Any parent will attest that they want what is best for their child. This can look vastly different from family to family and from child to child. However, understanding what is best for a child means considering the needs of the child currently and in the future. For children with special needs, it can feel overwhelming to consider the future care of the child when it is currently a challenge to meet his or her changing needs. Nevertheless, it is still possible to provide for these future needs while still providing for other loved ones in the event of your death.
Georgia residents want what is best for their parents and loved ones as they age, and while keeping them in the house may be the best way to do that for some people, this is not an option everyone can avail. Regardless of where they reside, caring for an adult or even a child who is disabled over a long period of time can cause emotional and financial stress that many may not anticipate.
Many words have been written about meeting the challenges of caring for children with special needs. Somehow, the challenges of caring for adults with special needs has received far less attention.
Special needs trusts have become common estate planning tools for special needs children and adults. These trusts are so common that many parents of special needs children believe they can move from one state to another without jeopardizing any of the benefits that the trust provides. While this assumption may be true in the majority of circumstances, the failure to closely examine the requirements and regulations for special needs trusts in the destination state may deprive a child of essential federal and state aid.
Special needs trusts have become a valuable and much-used estate planning tool for Georgia families with special needs children. Many families who want to establish a special needs trust for one or more of their children usually assume that retaining a knowledgeable attorney is the necessary and often the last step in the process. While this assumption may be correct in most situations, many persons who are considering establishing a special needs trust are unaware of the services provided by the state of Georgia to ensure both the legal efficacy of the trust and the effectiveness as an estate planning tool.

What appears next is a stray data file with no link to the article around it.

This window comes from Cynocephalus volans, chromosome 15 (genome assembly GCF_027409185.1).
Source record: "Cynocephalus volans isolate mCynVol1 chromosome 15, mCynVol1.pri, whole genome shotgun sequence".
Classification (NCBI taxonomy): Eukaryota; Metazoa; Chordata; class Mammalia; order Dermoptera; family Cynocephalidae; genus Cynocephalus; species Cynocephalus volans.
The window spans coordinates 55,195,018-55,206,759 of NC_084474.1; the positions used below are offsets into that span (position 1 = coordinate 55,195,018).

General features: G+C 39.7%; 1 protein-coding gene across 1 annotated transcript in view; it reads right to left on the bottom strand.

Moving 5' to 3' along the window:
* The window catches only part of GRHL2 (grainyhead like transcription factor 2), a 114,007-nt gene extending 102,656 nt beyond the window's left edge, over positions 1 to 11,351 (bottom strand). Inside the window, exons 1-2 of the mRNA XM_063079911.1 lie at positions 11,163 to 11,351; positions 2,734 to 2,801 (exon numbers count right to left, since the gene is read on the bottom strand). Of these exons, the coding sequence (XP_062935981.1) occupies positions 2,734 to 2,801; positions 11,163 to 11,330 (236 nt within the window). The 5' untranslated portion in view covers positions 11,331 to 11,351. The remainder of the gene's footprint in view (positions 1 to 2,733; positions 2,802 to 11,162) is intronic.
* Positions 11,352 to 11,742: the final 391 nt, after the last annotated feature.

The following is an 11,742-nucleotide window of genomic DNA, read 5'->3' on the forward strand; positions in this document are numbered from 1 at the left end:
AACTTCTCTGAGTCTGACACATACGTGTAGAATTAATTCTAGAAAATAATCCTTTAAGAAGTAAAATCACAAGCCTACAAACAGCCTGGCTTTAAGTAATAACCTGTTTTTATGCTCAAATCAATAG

Many families in Georgia with special needs children may be eligible for a variety of federal and state funded programs, but many of these same families are unaware of these programs or do not know how to apply for benefits. An experienced special needs lawyer can provide valuable assistance in such cases.
Georgia families that include a person with special needs have a variety of government plans that provide several types and amounts of financial assistance. Some of these programs have financial limits on eligibility, which means that many people who would benefits from the plans are financially disqualified because their income or assets exceed the limits for the plan. Medicaid is one of the most notable examples of how such limits work to deprive otherwise eligible individuals of the benefits of such plans.
Many families in Georgia have a person who needs to be cared for because of illness or disability. While good care might be provided while there are parents and guardians to make sure of it, a common concern is what might happen to the person if he or she is left alone without someone to make those decisions and oversee the care.
As Georgia's elderly population looks to their futures, many experience a feeling of hopelessness because they are not aware of the many resources available for elder care planning.
Most Georgia parents understand the need for a competently prepared estate plan to pass their assets to their children. This need becomes even more critical for parents of children with special needs. Parents with special needs children should consider some of the following suggestions to ensure that their special needs child receives the proper care after they are gone.